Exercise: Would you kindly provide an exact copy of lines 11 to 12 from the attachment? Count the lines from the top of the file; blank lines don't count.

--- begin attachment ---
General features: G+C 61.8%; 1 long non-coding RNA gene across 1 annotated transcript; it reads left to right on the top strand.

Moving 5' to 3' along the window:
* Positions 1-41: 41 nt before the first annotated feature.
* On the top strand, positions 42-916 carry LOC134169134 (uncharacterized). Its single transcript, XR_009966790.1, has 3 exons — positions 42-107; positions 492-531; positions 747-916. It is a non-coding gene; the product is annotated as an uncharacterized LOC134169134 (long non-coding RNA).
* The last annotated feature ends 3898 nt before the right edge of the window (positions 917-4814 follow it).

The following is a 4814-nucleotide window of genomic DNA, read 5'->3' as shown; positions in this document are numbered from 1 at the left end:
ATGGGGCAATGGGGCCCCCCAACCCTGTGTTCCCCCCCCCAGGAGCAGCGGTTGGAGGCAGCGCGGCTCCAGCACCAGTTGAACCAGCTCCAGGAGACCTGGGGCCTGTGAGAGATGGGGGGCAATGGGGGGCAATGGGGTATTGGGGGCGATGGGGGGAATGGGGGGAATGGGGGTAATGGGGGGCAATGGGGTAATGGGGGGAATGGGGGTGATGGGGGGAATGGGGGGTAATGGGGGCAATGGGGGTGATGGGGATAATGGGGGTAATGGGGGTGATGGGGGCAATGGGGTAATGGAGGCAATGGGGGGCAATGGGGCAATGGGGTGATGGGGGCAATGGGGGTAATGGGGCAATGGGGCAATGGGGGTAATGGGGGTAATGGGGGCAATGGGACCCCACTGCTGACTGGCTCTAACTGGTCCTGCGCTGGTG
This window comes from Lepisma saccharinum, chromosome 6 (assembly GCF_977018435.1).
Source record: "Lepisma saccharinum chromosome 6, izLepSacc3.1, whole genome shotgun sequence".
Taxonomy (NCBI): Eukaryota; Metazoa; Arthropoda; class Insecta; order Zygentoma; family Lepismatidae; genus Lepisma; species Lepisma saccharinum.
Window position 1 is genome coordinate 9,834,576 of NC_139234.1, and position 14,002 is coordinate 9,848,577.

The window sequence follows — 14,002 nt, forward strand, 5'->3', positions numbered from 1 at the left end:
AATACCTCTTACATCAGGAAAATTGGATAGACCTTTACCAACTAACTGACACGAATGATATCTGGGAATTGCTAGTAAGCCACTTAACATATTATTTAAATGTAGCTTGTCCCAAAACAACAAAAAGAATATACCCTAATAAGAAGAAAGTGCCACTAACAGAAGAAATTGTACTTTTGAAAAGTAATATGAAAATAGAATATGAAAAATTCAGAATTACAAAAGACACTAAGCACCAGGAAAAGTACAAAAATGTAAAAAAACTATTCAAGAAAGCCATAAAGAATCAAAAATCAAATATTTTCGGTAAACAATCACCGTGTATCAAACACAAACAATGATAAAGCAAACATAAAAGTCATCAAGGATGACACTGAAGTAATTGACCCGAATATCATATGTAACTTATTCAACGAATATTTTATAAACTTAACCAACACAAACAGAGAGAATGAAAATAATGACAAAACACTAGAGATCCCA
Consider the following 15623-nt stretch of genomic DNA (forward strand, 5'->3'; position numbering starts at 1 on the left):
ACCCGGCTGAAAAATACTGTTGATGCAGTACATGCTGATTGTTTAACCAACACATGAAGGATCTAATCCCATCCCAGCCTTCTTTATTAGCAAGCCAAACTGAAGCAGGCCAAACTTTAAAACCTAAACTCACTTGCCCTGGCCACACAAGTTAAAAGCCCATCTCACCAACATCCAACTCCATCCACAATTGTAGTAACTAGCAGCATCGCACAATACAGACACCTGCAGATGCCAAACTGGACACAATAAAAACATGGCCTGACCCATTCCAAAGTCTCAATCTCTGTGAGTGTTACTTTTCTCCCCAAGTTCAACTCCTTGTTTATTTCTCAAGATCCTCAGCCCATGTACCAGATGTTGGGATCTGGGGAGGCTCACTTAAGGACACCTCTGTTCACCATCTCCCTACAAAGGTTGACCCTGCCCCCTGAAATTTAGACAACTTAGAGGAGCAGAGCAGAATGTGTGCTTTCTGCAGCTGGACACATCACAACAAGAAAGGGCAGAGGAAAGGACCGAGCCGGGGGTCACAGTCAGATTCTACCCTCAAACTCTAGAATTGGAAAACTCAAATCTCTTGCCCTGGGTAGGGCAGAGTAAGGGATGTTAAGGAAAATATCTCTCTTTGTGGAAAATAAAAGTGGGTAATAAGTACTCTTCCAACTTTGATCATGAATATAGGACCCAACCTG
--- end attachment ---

Window position 1 is genome coordinate 9,834,576 of NC_139234.1, and position 14,002 is coordinate 9,848,577.

The window sequence follows — 14,002 nt, forward strand, 5'->3', positions numbered from 1 at the left end: